Labour have held Hetton ward in Sunderland, a Labour – UKIP marginal from 2012. Reportedly the outlook is cautiously optimistic in Harlow, Stevenage and Norwich. The Conservatives appear to have lost Basildon.

    UKIP appear to be doing well in Hull and in Kingston (London).

  • Brumanuensis

    UKIP have gained a seat off Labour in Hull. In Swindon, Labour appear to be holding ground in Swindon.

  • Brumanuensis

    The news from Sunderland is mixed. Labour’s vote is down sharply, due to an increase in UKIP support, but we’ve gained a seat off the Tories, and UKIP haven’t gained any off us.

  • Brumanuensis

    Swindon doesn’t seem likely to change hands. UKIP gain a councillor off the Tories in Basildon.

  • Brumanuensis

    Labour lose Pitsea North West in Basildon to UKIP:

    UKIP – 45.1%
    LAB – 35.4%
    CON – 16.7%
    LDEM – 2.8%

  • Brumanuensis

    On more positive news, the BBC are reporting that Labour seem to doing well in Tower Hamlets and Croydon. That bodes well for the London boroughs.

  • Brumanuensis

    BBC West Midlands appear to be confirming my anecdotal observation from central Brum that turnout is up.

  • Brumanuensis

    UKIP win a seat off the Tories in Broxbourne:

    Hoddesdon Town & Rye Park (Broxbourne) Result:
    UKIP – 41.4%
    CON – 40.1%
    LAB – 18.5%

  • Brumanuensis

    Labour have gained Gorse Hill and Pinehurst off the Tories, in Swindon.

    And Longbridge in Brum, oof!

    LAB – 31.7%
    CON – 30.4%
    UKIP – 29.3%
    GRN – 4.5%
    LDEM – 3.0%
    TUSC – 1.0%

  • Dan

    These results are looking like a disaster. I honestly think they’re going to slip behind the Tories in the projected national vote for the locals (and possibly third place in the Euros).

    • Brumanuensis

      Not the Euros. That would be in complete contradiction of all the opinion polling. Locals is unlikely, due to the London vote and the urban metropolitan areas.

    • John Ruddy

      Projected national share from the BBC:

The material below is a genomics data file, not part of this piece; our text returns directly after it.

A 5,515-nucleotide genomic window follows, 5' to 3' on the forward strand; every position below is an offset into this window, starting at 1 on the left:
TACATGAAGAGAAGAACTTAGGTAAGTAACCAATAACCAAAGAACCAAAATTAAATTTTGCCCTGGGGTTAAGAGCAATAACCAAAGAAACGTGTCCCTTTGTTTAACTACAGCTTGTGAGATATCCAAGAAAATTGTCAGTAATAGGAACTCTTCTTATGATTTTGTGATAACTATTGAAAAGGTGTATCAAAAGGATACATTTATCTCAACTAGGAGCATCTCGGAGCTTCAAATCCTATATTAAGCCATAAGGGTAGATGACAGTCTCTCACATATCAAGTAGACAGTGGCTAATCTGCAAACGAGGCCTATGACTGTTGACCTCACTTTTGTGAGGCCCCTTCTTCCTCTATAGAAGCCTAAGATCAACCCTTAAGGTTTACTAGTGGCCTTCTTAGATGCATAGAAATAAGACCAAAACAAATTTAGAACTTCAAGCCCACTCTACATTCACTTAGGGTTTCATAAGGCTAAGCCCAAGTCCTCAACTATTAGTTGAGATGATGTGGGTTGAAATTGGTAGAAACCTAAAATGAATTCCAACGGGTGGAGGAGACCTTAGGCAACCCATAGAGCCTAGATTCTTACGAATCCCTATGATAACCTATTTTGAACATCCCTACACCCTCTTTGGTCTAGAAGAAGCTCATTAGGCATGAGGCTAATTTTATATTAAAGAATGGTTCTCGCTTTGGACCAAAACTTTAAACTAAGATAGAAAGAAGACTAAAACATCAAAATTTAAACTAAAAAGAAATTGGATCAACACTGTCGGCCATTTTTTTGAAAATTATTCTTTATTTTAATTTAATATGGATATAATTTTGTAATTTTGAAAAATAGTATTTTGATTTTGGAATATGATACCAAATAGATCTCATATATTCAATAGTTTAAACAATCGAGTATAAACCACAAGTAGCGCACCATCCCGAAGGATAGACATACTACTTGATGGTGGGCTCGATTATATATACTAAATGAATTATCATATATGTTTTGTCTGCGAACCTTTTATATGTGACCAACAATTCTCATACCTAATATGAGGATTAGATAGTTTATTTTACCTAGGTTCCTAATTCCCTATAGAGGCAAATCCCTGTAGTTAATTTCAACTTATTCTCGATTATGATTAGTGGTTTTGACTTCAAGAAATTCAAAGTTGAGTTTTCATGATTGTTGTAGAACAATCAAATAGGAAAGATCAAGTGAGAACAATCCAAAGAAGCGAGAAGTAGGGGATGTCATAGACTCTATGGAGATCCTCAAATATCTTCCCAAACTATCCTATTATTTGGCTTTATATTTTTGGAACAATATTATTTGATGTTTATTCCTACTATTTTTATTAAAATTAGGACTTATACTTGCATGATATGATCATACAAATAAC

Lab 32%, Con 28% UKIP 15% LD 16%

  • Brumanuensis

    As of 1.10 am, the overall balance:

    Labour +2
    Conservatives -3
    UKIP +3
    Lib Dems – 2

  • Brumanuensis

    Sandwell is looking good, here in the West Midlands. The BBC are reporting that Labour have gained Wedesbury North.

  • Brumanuensis

    An oddity from Peterborough – where UKIP are doing well:

    Stanground Central (Peterborough) Result:
    CON – 40.2%
    LAB – 34.1%
    ENGD – 25.7%

    That’s the English Democrats there in third place. It’s a Conservative hold, btw.

  • Brumanuensis

    Two gains for UKIP in Rotherham and another three-way marginal emerges:

    Dinnington (Rotherham) Result:
    UKIP – 35.2%
    LAB – 32.5%
    IND – 32.3%

    Rotherham West (Rotherham) Result:
    UKIP – 44.0%
    LAB – 42.9%
    CON – 7.0%
    RESPECT – 6.1%

  • Brumanuensis

    Labour have gained the University ward of the Lib Dems in Hull. Elsewhere, we’ve held Rotherham East.

    In Brum, the Lib Dems have held Sheldon. That augurs well for John Hemming next year. UKIP finish second.

  • Brumanuensis

    Despite the poor result in Swindon, the swing from Conservative to Labour is around 5%, enough to win Swindon South next year, if repeated, as Mark has reported.

  • Brumanuensis

    The Conservatives have lost control of Castle Point district council. The Lib Dems are looking jittery in Kingston (Ed Davey’s seat). The BBC summary:

    For those checking the results as they stumble out of the nation’s night spots, here’s the latest tally: Labour has secured 75 seats across the country, having captured seven new ones and lost three of the ones they held. The Conservatives have lost 15 and gained two, leaving them with 54 of those declared so far. UKIP is enjoying a good night, picking up 13 new seats, while a few Lib Dems might be heading to the bar for a consolation drink before the clubs close. They’ve lost four of the nine they were defending that have been declared.